Kentucky-based Rhino Resource Partners LP (NYSE:RNO), like other coal producers recently, said in its March 1 earnings statement that it is re-trenching and slimming down its coal production so it can weather a currently soft coal market.
Dave Zatezalo, President and CEO of Rhino’s general partner, said: “With the downturn in the coal markets, we are focused on fulfilling our existing contracts in a cost efficient manner while maintaining the strength and integrity of our labor force. The downturn has had the least impact on our steam coal operations at Hopedale, Sands Hill and Castle Valley where we have longer term sales contracts in place. We have responded to the demand decrease in Central Appalachia for met and steam coal by reducing our production. The steps we have taken to reduce production include working fewer shifts and days, idling select mining operations and delaying expansion plans at certain operations.”
Hopedale and Sands Hill are both in Ohio, in the high-sulfur Northern Appalachia coalfield, while Castle Valley is an underground mine in Utah.
For the fourth quarter, Rhino reported adjusted EBITDA of $24.6m and net income of $12.7m, compared to adjusted EBITDA of $17.2m and net income of $5.7m in the fourth quarter of 2010. Total revenues for the quarter were $101m, with coal sales generating $89.5m of the total.
“Our fourth quarter results were strong as we established a new Adjusted EBITDA record and continued to earn and pay distributions to our unitholders with good coverage ratios,” Zatezalo said. “These record results were achieved through solid contributions across all of our operations. This has been a year of growth and consolidation for Rhino. We continued our focus on safety, improving operating efficiency and executing our expansion efforts throughout the year. Finally, we significantly increased our reserves, both internally with our exploration program and also through acquisitions.”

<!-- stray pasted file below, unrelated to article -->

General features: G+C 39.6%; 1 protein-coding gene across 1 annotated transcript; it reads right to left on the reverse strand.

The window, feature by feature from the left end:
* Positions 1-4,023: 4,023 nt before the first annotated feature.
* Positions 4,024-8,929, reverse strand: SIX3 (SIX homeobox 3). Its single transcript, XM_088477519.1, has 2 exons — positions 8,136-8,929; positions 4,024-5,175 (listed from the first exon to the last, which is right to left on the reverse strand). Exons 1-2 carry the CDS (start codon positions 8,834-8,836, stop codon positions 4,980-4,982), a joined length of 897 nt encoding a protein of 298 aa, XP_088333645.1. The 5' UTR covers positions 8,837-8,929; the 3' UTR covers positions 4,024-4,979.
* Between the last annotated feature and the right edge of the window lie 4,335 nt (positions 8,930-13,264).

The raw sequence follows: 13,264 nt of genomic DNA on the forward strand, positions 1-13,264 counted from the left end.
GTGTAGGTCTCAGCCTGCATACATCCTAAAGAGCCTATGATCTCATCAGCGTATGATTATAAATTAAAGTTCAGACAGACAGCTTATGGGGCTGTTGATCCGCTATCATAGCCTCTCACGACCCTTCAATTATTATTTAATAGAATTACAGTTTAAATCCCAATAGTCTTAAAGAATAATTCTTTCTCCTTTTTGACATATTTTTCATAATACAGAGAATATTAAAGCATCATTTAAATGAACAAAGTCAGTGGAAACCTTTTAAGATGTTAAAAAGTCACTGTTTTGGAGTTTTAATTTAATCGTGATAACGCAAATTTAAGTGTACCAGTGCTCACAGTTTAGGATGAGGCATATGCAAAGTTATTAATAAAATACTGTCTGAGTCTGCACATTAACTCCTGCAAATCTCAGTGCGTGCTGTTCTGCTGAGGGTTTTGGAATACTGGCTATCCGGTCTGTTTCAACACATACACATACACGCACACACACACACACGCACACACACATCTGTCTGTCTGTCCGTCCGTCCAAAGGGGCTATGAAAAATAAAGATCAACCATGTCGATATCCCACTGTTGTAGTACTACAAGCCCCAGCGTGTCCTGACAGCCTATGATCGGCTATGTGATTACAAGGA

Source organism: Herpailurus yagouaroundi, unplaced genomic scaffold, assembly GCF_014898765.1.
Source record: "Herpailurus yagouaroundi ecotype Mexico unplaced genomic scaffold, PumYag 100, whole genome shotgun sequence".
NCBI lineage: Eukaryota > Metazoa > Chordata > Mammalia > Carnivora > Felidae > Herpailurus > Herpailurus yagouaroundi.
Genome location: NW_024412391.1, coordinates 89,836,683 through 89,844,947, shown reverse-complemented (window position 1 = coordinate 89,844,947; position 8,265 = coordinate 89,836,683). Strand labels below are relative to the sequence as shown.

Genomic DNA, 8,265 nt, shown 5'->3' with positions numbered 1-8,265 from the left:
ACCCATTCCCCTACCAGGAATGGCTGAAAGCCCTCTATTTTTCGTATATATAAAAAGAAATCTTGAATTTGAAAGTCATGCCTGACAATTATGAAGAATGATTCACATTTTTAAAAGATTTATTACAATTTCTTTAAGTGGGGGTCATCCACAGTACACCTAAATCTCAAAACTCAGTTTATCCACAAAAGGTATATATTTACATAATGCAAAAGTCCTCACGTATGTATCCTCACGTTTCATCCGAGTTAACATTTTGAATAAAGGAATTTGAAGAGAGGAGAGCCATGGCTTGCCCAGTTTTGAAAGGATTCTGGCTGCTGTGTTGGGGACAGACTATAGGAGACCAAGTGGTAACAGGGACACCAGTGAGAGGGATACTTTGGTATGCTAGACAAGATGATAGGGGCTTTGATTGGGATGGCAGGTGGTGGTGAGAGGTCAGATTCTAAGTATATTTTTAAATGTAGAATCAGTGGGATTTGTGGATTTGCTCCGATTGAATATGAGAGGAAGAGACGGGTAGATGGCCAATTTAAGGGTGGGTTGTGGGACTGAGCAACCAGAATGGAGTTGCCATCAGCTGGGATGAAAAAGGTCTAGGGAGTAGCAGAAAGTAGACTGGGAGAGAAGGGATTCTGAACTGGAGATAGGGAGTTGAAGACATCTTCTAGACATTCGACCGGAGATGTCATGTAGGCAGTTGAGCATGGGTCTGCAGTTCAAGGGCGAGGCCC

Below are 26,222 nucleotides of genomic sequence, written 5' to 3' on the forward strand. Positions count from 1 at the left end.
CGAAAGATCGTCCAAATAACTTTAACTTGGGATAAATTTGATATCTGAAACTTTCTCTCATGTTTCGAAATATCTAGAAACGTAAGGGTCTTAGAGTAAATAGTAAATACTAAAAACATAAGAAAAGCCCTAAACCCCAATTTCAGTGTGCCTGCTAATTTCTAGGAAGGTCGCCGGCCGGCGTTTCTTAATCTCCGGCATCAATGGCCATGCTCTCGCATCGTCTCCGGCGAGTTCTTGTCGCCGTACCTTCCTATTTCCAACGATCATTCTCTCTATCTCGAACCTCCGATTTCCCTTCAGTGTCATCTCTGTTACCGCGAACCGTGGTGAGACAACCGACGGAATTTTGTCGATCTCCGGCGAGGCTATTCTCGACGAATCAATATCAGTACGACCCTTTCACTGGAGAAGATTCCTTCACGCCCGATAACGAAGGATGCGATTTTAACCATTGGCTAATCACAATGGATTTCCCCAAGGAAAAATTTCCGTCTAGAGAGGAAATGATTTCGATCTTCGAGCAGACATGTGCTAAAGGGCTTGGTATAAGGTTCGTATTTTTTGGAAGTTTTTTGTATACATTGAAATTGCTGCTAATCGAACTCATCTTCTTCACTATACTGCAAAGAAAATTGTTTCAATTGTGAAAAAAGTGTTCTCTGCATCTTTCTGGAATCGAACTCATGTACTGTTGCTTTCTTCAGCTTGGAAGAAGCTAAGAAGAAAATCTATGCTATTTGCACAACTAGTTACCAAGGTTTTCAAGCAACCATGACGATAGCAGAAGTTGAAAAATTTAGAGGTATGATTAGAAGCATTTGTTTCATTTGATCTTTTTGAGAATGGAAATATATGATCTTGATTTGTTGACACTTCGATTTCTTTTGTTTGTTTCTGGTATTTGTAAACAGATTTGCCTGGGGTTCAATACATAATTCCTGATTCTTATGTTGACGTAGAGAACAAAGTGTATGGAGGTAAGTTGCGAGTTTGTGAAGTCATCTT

Several new mines in the works
Rhino’s Central Appalachia Mining LLC unit is continuing development of the Tug River Complex in Central Appalachia. The new highwall miner began production in late November, development of the new Remining 3 surface mine in Mingo County, W.Va., is nearing completion, and the new prep plant will be online in the second quarter of 2012. This complex will provide Rhino with substantial low cost production capability of both thermal and high-vol met coal.
Rhino began operating the new highwall miner in the fourth quarter at its Grapevine surface mine at the Tug River complex, which is capable of producing at a run rate of 240,000 tons of met coal per year. The Remining 3 surface mine at Tug River has been largely developed and is fully permitted to begin production once market conditions dictate. This mine has a projected run rate of 375,000 tons per year, which can be doubled within 12 months, and production is expected to be about 50% met coal.